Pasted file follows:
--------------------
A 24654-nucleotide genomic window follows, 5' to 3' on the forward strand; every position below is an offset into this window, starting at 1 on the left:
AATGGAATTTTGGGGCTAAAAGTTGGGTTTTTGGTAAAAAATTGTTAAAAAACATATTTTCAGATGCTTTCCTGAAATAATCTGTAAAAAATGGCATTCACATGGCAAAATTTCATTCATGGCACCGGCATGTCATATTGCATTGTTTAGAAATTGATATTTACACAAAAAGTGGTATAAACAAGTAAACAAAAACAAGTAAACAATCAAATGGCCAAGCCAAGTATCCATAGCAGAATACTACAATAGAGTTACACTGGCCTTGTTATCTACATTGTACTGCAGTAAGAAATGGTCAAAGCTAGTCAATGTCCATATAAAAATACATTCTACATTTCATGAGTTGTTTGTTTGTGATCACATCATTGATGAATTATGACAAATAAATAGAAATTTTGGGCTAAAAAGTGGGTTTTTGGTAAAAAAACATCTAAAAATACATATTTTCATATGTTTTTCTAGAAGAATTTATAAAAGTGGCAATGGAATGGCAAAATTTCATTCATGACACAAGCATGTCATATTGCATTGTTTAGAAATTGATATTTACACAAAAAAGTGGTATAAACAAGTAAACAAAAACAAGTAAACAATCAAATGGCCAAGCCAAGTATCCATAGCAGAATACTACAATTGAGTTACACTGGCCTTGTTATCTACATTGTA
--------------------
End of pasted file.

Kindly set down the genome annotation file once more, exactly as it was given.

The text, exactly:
A 24654-nucleotide genomic window follows, 5' to 3' on the forward strand; every position below is an offset into this window, starting at 1 on the left:
AATGGAATTTTGGGGCTAAAAGTTGGGTTTTTGGTAAAAAATTGTTAAAAAACATATTTTCAGATGCTTTCCTGAAATAATCTGTAAAAAATGGCATTCACATGGCAAAATTTCATTCATGGCACCGGCATGTCATATTGCATTGTTTAGAAATTGATATTTACACAAAAAGTGGTATAAACAAGTAAACAAAAACAAGTAAACAATCAAATGGCCAAGCCAAGTATCCATAGCAGAATACTACAATAGAGTTACACTGGCCTTGTTATCTACATTGTACTGCAGTAAGAAATGGTCAAAGCTAGTCAATGTCCATATAAAAATACATTCTACATTTCATGAGTTGTTTGTTTGTGATCACATCATTGATGAATTATGACAAATAAATAGAAATTTTGGGCTAAAAAGTGGGTTTTTGGTAAAAAAACATCTAAAAATACATATTTTCATATGTTTTTCTAGAAGAATTTATAAAAGTGGCAATGGAATGGCAAAATTTCATTCATGACACAAGCATGTCATATTGCATTGTTTAGAAATTGATATTTACACAAAAAAGTGGTATAAACAAGTAAACAAAAACAAGTAAACAATCAAATGGCCAAGCCAAGTATCCATAGCAGAATACTACAATTGAGTTACACTGGCCTTGTTATCTACATTGTA